That, unfortunately, is a line of thought that I can’t get behind. It’s often a fresh set of eyes that notices the missing character of code, or the glaring absurdity of a design flaw. Since the community traditionally doesn’t get involved until after the product has been worked on for who-knows-how-many-years (something which is slowly changing now, in an age of Steam Early Access and Kickstarter campaigns), it’s more than likely that the development team wrote their way into a corner and wouldn’t have realized how to better illustrate their design without input from the outside.

Argument: Well, what about mods that do break the game in some way?

Enter mods like Lycanthropy and Vampirism Potions, Faster Leveling, or the Stones of Barenziah Quest Markers (which makes a lengthy, difficult, game-spanning quest take only a few hours). Yes, these could be (and are, by many) considered cheating. By installing and running these tweaks, you’re subverting the original game design and making something massively time-consuming and difficult take very little time at all – or allowing yourself to enjoy both sides of an either-or choice at will (i.e. I want to be a vampire for a bit, now a werewolf, now a regular ol’ Nord again!).

lycanthropy and vampirism potions screenshot

Let’s see… which mythical creature do I feel like being today? Oh, the decisions!

Fair enough, but let me counter with this: The above mentioned mods, and any others in a similar “game-breaking” vein feel much less damaging than hitting the tilde key to open the Console Command box. Enter true cheating: adding that perk point, unlocking that Master locked chest, or filling your pocket with 25k worth of gold before you’ve even set foot out of Helgen is, personally, the real game breaker here.

There is a disconnect here between cheating and modding which is my whole counterargument to “modding is cheating.” Yes, some mods make it easier to achieve X, and some mods add Y to the game that wasn’t originally intended, but is that truly cheating? No, no I don’t think so. Of course, some of the comment streams in the Workshop can be downright vitriolic (which should be no surprise, really), as to whether or not said mod breaks immersion or realism or whatever the argument against it is.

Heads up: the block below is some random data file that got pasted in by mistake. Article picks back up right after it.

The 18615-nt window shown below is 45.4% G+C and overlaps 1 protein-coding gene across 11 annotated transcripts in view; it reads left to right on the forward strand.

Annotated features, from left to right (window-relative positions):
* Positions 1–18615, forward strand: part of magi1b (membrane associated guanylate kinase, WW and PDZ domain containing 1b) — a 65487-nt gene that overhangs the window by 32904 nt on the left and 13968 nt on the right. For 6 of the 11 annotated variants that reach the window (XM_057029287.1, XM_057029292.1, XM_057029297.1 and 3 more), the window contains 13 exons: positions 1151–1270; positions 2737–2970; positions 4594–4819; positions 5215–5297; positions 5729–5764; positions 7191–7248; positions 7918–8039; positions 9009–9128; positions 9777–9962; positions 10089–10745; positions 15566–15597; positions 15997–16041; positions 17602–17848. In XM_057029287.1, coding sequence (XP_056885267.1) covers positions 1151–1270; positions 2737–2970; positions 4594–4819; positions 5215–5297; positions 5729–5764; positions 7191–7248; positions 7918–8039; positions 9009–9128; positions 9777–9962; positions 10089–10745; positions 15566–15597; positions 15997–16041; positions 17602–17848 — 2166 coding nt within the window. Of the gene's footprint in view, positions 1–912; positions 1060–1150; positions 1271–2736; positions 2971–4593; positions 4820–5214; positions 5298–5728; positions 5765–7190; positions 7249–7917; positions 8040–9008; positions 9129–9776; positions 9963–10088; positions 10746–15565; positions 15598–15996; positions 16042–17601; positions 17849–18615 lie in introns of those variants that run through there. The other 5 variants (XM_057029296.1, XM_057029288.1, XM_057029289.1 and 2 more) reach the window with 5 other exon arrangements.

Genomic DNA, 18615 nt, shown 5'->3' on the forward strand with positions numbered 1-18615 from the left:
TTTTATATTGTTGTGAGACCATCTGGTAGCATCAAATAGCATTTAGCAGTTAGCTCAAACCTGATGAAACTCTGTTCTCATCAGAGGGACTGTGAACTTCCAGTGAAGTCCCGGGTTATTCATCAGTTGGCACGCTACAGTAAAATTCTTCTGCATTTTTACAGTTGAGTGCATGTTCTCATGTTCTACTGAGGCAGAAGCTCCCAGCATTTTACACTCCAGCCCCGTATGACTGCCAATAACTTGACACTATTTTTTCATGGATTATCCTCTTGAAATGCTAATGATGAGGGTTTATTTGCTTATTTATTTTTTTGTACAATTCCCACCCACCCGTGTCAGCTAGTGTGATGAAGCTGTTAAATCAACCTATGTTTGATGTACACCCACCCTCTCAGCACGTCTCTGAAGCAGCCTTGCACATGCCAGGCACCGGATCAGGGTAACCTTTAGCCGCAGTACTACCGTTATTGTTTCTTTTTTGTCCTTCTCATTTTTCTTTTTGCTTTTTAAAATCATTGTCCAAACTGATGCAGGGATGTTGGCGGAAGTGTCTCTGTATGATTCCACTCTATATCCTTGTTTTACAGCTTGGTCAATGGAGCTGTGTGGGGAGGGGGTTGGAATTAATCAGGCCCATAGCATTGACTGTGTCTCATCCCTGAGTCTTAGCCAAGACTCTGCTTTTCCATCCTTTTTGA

Me? I like my re-textures, re-skins, and “prettifying” mods, which, from a quick glance at the “Top Rated of All Time” Workshop mods, take up about 97% of that list. Want to add that missing race or spell? Install a mod. Want to make it easier to level? Install a mod. Want to run around nekkid with all your dangly bits hanging out? Go ahead, use a mod. The openness of Bethesda’s game to the modding community has undoubtedly been responsible for the game’s massive – and ongoing – popularity on PC, with everything from sidequests to total conversions being added to the already-significant content of the original game.

But if you want to cheat? Take my advice – use the Command Console.

Jenna Fraser
A New England born, Boston native, Jenna says "wicked" with reckless abandon. She loves video games almost as much as she loves words and to say that she has an obsession with Queen would be the biggest understatement of all time.